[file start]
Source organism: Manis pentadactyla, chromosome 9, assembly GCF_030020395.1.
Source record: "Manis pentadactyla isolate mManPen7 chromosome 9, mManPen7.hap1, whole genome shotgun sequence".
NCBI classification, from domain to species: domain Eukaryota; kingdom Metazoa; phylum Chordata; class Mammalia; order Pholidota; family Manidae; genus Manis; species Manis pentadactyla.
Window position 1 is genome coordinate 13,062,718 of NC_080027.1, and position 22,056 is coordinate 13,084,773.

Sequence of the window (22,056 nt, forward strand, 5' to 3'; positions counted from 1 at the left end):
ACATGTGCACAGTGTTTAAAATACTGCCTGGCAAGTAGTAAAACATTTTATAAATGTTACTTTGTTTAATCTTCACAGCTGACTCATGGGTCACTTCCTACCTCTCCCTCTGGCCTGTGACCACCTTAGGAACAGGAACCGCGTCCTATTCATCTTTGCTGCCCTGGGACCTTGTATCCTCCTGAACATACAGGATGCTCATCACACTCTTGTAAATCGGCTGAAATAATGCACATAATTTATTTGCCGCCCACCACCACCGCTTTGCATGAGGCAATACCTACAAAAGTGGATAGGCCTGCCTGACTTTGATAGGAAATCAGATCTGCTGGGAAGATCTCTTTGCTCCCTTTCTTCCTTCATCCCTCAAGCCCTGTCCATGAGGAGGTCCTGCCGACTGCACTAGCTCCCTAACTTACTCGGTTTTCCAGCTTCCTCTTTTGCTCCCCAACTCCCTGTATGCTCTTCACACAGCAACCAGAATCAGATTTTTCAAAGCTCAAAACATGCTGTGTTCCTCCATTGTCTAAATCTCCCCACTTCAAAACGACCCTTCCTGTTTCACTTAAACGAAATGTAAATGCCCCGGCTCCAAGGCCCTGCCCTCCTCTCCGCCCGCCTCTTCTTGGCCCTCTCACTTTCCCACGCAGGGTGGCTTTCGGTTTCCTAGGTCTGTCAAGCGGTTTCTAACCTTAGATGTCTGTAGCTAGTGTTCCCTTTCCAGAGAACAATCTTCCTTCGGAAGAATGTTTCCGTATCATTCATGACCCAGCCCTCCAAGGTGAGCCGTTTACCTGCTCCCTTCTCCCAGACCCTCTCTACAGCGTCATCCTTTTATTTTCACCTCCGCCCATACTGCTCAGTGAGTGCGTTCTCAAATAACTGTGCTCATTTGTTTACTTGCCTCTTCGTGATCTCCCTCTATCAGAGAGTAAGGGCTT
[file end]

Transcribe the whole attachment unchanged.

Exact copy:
Source organism: Manis pentadactyla, chromosome 9, assembly GCF_030020395.1.
Source record: "Manis pentadactyla isolate mManPen7 chromosome 9, mManPen7.hap1, whole genome shotgun sequence".
NCBI classification, from domain to species: domain Eukaryota; kingdom Metazoa; phylum Chordata; class Mammalia; order Pholidota; family Manidae; genus Manis; species Manis pentadactyla.
Window position 1 is genome coordinate 13,062,718 of NC_080027.1, and position 22,056 is coordinate 13,084,773.

Sequence of the window (22,056 nt, forward strand, 5' to 3'; positions counted from 1 at the left end):
ACATGTGCACAGTGTTTAAAATACTGCCTGGCAAGTAGTAAAACATTTTATAAATGTTACTTTGTTTAATCTTCACAGCTGACTCATGGGTCACTTCCTACCTCTCCCTCTGGCCTGTGACCACCTTAGGAACAGGAACCGCGTCCTATTCATCTTTGCTGCCCTGGGACCTTGTATCCTCCTGAACATACAGGATGCTCATCACACTCTTGTAAATCGGCTGAAATAATGCACATAATTTATTTGCCGCCCACCACCACCGCTTTGCATGAGGCAATACCTACAAAAGTGGATAGGCCTGCCTGACTTTGATAGGAAATCAGATCTGCTGGGAAGATCTCTTTGCTCCCTTTCTTCCTTCATCCCTCAAGCCCTGTCCATGAGGAGGTCCTGCCGACTGCACTAGCTCCCTAACTTACTCGGTTTTCCAGCTTCCTCTTTTGCTCCCCAACTCCCTGTATGCTCTTCACACAGCAACCAGAATCAGATTTTTCAAAGCTCAAAACATGCTGTGTTCCTCCATTGTCTAAATCTCCCCACTTCAAAACGACCCTTCCTGTTTCACTTAAACGAAATGTAAATGCCCCGGCTCCAAGGCCCTGCCCTCCTCTCCGCCCGCCTCTTCTTGGCCCTCTCACTTTCCCACGCAGGGTGGCTTTCGGTTTCCTAGGTCTGTCAAGCGGTTTCTAACCTTAGATGTCTGTAGCTAGTGTTCCCTTTCCAGAGAACAATCTTCCTTCGGAAGAATGTTTCCGTATCATTCATGACCCAGCCCTCCAAGGTGAGCCGTTTACCTGCTCCCTTCTCCCAGACCCTCTCTACAGCGTCATCCTTTTATTTTCACCTCCGCCCATACTGCTCAGTGAGTGCGTTCTCAAATAACTGTGCTCATTTGTTTACTTGCCTCTTCGTGATCTCCCTCTATCAGAGAGTAAGGGCTT